and technology quickly became second nature to Lisa Knowles, born
on March 28, 1965 in Chambersburg, Pennsylvania, the second child
of Walter and Betty Knowles.
She led a typical childhood, with one exception - she loved to
take things apart. No matter what the size or complexity, she
could disassemble and reassemble anything. Her love of seeing
how things worked spawned other interests in mechanical engineering
and architecture. But these were not the fields Lisa would settle
upon. She found an intense fascination with computer software.
Lisa could read a program language once, understand it, and begin
coding. As technology improved, so did the quantity of her computers.
Her "command center" looked like it could rival NASA.
When Lisa wasn't on the computer, she could be found traveling
to exotic islands with her friends, writing poetry, and penning
romantic plays. Lisa was an accomplished flute, guitar, and keyboard
player. She began to teach herself the violin.
Lisa was an avid race car fan. Whether it was Formula One or
NASCAR's Winston Cup, you would find Lisa in front of the TV on
race day. She loved # 24 Jeff Gordon and had followed his career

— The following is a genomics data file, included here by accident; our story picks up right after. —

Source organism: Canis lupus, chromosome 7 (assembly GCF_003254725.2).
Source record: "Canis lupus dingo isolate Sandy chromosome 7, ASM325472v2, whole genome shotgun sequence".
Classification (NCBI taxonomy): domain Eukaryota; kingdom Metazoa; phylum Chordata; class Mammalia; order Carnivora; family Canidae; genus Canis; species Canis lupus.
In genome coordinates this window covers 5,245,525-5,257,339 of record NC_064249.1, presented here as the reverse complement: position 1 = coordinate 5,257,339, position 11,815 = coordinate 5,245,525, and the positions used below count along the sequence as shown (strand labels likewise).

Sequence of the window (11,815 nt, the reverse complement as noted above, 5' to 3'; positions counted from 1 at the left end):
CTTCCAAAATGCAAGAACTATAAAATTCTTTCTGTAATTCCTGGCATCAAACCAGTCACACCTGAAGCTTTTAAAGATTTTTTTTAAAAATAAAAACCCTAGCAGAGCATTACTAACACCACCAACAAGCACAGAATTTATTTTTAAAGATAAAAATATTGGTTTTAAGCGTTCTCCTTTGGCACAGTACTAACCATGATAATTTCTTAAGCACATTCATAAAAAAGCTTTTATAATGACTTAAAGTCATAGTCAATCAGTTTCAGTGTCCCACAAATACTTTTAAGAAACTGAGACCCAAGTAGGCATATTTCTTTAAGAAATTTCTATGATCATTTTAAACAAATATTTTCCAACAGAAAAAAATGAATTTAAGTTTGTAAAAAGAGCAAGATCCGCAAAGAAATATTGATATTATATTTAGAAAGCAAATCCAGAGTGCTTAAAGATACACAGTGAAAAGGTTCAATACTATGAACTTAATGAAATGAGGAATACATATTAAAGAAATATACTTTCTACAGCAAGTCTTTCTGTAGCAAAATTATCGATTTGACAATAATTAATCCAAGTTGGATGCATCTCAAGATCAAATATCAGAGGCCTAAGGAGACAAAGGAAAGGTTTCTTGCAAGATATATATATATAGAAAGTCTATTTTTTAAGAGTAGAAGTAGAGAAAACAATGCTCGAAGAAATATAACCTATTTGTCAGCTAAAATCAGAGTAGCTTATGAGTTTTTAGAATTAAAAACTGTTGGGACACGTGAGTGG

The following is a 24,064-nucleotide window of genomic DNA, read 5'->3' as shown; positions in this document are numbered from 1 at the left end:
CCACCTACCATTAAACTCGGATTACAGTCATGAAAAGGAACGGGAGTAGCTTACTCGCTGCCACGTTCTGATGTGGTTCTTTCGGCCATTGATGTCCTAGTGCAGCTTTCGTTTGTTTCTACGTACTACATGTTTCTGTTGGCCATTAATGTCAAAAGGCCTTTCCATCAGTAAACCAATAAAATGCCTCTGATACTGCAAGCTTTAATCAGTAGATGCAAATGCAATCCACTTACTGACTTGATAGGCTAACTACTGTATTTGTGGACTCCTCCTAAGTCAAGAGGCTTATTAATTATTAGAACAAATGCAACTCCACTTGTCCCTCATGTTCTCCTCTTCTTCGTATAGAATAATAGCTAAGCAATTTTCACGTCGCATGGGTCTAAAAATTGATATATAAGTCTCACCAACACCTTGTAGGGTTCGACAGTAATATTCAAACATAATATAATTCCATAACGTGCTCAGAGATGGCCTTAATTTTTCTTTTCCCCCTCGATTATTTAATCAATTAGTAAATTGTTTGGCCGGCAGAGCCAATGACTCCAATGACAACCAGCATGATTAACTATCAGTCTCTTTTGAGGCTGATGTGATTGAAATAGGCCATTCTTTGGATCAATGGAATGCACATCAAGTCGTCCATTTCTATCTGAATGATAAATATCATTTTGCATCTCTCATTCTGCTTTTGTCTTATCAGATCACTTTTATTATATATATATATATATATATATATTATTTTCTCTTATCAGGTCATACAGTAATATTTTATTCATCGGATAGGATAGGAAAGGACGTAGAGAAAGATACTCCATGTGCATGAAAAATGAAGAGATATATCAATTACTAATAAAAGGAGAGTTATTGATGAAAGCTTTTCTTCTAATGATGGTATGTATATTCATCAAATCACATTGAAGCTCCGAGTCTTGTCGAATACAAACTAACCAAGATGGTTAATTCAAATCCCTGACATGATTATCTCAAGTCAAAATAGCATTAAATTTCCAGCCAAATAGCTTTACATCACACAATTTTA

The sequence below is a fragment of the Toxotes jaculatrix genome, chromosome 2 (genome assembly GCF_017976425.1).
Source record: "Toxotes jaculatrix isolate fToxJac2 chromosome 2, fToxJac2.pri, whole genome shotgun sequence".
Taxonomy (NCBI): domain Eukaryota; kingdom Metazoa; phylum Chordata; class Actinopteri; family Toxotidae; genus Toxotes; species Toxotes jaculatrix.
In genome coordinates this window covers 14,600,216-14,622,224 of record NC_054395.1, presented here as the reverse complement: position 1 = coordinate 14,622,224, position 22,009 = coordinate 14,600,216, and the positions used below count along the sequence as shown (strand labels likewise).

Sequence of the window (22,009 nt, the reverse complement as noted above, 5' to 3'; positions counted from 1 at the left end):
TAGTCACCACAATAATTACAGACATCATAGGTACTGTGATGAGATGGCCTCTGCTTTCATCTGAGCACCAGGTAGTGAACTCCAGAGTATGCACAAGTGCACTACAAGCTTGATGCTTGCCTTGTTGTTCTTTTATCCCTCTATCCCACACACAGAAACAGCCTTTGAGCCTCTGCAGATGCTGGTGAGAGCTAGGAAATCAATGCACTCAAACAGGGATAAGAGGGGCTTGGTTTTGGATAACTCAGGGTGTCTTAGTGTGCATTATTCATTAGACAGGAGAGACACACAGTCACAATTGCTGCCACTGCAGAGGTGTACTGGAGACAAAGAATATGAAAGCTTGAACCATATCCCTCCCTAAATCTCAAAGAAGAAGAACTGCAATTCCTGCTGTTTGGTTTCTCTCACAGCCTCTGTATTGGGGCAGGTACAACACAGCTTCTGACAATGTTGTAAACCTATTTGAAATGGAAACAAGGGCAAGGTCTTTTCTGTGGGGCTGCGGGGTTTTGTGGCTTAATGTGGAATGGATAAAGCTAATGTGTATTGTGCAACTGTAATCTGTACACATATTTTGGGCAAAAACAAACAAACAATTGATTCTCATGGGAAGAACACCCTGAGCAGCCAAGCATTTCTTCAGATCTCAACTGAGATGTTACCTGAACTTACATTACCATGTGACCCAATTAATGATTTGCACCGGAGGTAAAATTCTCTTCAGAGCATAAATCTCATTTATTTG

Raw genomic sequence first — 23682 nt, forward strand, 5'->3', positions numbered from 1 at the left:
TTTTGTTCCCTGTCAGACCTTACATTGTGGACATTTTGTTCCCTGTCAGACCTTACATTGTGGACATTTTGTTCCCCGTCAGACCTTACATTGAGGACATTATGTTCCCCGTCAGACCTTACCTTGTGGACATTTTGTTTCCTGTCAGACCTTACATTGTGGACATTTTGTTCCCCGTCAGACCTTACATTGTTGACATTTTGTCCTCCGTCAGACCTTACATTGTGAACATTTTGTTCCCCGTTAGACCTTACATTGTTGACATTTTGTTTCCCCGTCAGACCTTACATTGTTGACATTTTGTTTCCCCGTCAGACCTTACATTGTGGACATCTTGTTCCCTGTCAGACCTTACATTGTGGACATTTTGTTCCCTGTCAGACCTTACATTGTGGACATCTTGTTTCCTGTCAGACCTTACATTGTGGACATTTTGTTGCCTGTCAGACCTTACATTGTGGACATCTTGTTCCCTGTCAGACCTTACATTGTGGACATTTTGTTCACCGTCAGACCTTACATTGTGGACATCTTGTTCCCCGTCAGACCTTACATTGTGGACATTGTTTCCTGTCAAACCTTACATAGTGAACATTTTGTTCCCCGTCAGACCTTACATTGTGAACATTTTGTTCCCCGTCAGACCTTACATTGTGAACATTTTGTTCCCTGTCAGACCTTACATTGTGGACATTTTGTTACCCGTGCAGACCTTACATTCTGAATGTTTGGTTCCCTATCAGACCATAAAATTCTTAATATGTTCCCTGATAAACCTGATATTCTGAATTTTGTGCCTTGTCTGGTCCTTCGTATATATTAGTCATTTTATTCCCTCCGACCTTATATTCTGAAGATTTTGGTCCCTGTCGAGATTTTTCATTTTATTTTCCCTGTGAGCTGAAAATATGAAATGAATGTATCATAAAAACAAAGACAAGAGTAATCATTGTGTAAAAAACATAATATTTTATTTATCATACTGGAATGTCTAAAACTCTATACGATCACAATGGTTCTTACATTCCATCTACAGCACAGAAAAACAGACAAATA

prior to his entrance into the Winston Cup. Lisa's room looked
like a shrine to Jeff. Many an afternoon Lisa would spend on the
phone with her brother discussing strategies and tactics.
Lisa had many dreams in her life. One of them was to buy her
own house. She fulfilled that dream with a beautiful home in Alpharetta,
Georgia. But the other dreams Lisa had would remain just that.
In 1996 Lisa was diagnosed with ALS, Lou Gehrig's disease.
She returned to Virginia for the love and support of her family
and friends. Her world of independence and freedom now turned
into dependence and humility. It was hard for Lisa to adjust to
the new lifestyle. But she did so with grace, dignity, and many
Lisa's computer ability coupled with today's technology sustained
a modicum of her former independence. She was able to peruse the
Internet, obtain e-mail, and watch TV. Lisa was still programming
right up to her last day on earth.
Lisa's brightest and fondest moment during the last five years
was when she received an autograph from Jeff Gordon and a personal
sympathy card signed by both Jeff and his wife offering their
prayers. Her last race day saw her man "Jeffy Poo" win.
Lisa was a prisoner inside her own body. But her stubbornness
and desire to live was an inspiration to all who knew her. She
may not have been able to fulfill her life's dreams on earth,
but she will be able to fulfill them in heaven.